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Archive for August 22, 2011

Outline of the entire process

I get numerous questions regarding this and that, so I thought I would just post my outline, which is a summary of scouting and hunting down big bucks. If it helps you, great! If not, disregard it and use your own technique. I can’t seem to find a faster, more informative way to spell it out, so I hope you get something out of it!

How it’s done:

1. Locating early season, big bucks using 200-yard rule.

A. Locate water, bedding and food source all within 200 yards. JUST A STARTING POINT!
B. Micro scout the land in person. Look for big buck sign (early season sign) and adjust.
C. Locate staging areas.
D. Look for faint trails to and from food and water sources FROM BEDDING AREAS. Look for faint trails in the middle of hills. Big buck favorites!
E. Know habits of mature bucks and look for sign accordingly, i.e., a recluse, unsociable, a hermit, etc. Doesn’t want to be bothered.
F. Place trail camera (s) in strategic locations.
G. Rotate trail cameras back every 2-3 weeks from where the buck CAME FROM.
H. Map his route. Expect to see him once every 4-7 days on this route.
I. Remove or leave camera alone two weeks before season opener.

2. Plan the hunt.

A. Use thermals for elevations/ time of day. Cool times (in morning and evening) lower elevations. Heat of the day (usually around noon to late afternoon), higher elevations.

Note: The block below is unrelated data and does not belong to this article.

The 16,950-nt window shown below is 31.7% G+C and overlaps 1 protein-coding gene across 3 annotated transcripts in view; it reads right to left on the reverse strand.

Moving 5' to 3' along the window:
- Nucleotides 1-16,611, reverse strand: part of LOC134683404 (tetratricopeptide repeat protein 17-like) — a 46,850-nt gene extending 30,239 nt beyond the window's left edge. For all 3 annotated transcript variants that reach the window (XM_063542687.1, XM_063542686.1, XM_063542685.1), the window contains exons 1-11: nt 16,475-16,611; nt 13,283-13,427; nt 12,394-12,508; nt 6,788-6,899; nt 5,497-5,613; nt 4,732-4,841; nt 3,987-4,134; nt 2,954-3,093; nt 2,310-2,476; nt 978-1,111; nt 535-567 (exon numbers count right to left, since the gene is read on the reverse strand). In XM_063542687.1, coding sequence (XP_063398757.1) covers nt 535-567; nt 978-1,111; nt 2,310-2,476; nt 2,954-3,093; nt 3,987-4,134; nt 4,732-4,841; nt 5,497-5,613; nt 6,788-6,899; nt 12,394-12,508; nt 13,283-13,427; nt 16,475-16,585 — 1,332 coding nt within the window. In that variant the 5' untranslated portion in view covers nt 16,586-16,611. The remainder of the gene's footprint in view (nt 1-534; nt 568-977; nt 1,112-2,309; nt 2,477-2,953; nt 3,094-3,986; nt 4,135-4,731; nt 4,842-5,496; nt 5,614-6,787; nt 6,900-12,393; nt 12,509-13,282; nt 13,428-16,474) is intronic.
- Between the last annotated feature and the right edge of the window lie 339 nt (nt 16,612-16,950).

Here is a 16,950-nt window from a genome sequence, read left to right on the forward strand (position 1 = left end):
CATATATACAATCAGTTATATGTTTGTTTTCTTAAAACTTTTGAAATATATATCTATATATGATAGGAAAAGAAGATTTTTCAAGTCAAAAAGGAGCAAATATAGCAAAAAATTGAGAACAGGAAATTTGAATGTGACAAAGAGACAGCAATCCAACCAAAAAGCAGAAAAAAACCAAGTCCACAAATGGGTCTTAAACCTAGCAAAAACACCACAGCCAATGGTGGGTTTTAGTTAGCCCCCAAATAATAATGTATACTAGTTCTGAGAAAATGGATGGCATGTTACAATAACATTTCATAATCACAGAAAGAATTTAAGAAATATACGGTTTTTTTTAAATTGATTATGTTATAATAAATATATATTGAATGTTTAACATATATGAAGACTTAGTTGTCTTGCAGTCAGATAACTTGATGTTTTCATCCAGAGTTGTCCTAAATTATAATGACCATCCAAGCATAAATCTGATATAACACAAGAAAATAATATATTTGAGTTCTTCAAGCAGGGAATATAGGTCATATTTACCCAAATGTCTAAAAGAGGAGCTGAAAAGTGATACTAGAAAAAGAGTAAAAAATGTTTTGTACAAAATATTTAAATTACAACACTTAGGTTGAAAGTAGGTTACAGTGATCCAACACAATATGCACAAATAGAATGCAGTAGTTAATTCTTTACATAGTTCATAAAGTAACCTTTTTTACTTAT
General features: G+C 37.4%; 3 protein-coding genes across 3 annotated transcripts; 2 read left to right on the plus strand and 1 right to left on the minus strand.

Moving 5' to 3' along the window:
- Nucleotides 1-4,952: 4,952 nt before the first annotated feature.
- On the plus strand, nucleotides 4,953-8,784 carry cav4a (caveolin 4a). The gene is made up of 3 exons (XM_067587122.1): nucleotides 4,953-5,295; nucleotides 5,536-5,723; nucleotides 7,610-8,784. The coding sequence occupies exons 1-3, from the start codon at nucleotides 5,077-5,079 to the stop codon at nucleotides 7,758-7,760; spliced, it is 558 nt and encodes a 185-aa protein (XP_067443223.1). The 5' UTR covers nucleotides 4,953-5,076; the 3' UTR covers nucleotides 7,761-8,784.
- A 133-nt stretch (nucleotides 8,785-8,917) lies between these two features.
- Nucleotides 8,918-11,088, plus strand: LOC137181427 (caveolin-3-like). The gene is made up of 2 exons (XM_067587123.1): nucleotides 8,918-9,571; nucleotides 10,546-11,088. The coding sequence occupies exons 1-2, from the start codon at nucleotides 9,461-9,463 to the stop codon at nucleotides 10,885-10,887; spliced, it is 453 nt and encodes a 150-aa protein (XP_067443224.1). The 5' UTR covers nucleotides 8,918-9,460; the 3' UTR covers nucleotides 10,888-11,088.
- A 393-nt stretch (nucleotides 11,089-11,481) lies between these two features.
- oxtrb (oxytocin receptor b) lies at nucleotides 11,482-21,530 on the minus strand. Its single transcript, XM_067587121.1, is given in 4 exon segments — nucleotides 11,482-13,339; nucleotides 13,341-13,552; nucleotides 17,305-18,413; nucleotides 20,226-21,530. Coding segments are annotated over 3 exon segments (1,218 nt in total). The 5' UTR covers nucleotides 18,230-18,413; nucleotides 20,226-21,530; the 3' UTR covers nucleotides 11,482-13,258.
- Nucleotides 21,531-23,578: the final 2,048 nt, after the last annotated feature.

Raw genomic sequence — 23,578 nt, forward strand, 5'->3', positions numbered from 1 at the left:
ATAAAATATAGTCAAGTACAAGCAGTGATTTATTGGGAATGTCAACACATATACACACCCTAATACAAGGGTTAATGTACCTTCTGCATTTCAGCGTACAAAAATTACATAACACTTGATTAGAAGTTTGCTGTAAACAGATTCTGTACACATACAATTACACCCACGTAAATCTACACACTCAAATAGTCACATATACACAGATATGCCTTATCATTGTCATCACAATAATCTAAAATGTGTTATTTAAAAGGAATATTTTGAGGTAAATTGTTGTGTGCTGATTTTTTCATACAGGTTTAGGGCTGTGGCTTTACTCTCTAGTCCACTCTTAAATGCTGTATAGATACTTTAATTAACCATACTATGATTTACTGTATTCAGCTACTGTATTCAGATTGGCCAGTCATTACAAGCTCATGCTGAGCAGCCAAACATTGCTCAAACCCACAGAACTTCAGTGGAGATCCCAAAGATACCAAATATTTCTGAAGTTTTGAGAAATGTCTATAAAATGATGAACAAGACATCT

B. Type of habitat for increment weather. Extremely windy days = lower elevations. Fronts/driving rain = heavy cover, downed trees, etc.
C. Use different entry and exit paths daily.
D. Control your walk/sounds.
E. Scent control and camo. Blend in with surroundings. Great scenario for the Guille suit! Use carbon wash for scent control.
F. Deer DO see color! Humans have trichromatic sight (red green and blue) and deer have dichromatic sight (green and blue). Deer do see UV’s because they fall in the blue category. Deer have less cones (color receptors) but more rods (light and movement receptors). Use UV wash if needed.
G. Use a carbon mask if possible.
H. Hunt all day and refrain from multiple entries and exits.

3. Execute the hunt.

A. Use ears and eyes to detect sound and movement. Listen for sounds of the other animals in the woods! They can tell you what to expect.
B. Control your movement to a minimum. Move only when wind blows if possible.
C. When bow hunting, draw behind a tree or when the animal has its head turned away from you. Always draw and point the bow in the area where you EXPECT the animal to walk into! If you draw and then follow him with your bow, he may detect your movement and bust you.

D. Always kneel or stand next to a tree that’s larger than you or, if in the brush, remain on your knees. Make sure there is no gap between you and the tree as to “blend into” the tree and conceal your silhouette.
E. If too close to the animal, allow the deer to move past you and draw on him once he is quartered away from you. This is the most lethal shot anyway!

4. Prep the deer.